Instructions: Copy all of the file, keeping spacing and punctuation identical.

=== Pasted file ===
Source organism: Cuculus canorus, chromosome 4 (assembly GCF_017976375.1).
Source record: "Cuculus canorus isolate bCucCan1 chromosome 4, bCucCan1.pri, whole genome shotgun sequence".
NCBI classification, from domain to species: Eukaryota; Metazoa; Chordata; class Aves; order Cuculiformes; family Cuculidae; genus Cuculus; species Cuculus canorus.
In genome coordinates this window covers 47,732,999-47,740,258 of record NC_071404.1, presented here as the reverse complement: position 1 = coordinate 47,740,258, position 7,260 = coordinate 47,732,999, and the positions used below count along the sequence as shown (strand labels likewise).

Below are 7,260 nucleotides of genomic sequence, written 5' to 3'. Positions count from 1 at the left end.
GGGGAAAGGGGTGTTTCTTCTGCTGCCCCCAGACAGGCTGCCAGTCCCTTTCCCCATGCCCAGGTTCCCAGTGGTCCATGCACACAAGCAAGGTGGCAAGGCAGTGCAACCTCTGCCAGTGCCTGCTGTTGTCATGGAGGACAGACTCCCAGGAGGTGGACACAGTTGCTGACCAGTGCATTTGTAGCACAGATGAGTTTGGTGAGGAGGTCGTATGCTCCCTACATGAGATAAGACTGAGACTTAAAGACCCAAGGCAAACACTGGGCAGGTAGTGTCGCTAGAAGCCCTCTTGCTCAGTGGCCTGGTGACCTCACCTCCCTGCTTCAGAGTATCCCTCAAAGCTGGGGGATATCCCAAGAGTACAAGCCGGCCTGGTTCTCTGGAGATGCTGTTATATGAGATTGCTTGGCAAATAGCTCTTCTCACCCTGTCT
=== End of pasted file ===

Source organism: Cuculus canorus, chromosome 4 (assembly GCF_017976375.1).
Source record: "Cuculus canorus isolate bCucCan1 chromosome 4, bCucCan1.pri, whole genome shotgun sequence".
NCBI classification, from domain to species: Eukaryota; Metazoa; Chordata; class Aves; order Cuculiformes; family Cuculidae; genus Cuculus; species Cuculus canorus.
In genome coordinates this window covers 47,732,999-47,740,258 of record NC_071404.1, presented here as the reverse complement: position 1 = coordinate 47,740,258, position 7,260 = coordinate 47,732,999, and the positions used below count along the sequence as shown (strand labels likewise).

Below are 7,260 nucleotides of genomic sequence, written 5' to 3'. Positions count from 1 at the left end.
GGGGAAAGGGGTGTTTCTTCTGCTGCCCCCAGACAGGCTGCCAGTCCCTTTCCCCATGCCCAGGTTCCCAGTGGTCCATGCACACAAGCAAGGTGGCAAGGCAGTGCAACCTCTGCCAGTGCCTGCTGTTGTCATGGAGGACAGACTCCCAGGAGGTGGACACAGTTGCTGACCAGTGCATTTGTAGCACAGATGAGTTTGGTGAGGAGGTCGTATGCTCCCTACATGAGATAAGACTGAGACTTAAAGACCCAAGGCAAACACTGGGCAGGTAGTGTCGCTAGAAGCCCTCTTGCTCAGTGGCCTGGTGACCTCACCTCCCTGCTTCAGAGTATCCCTCAAAGCTGGGGGATATCCCAAGAGTACAAGCCGGCCTGGTTCTCTGGAGATGCTGTTATATGAGATTGCTTGGCAAATAGCTCTTCTCACCCTGTCT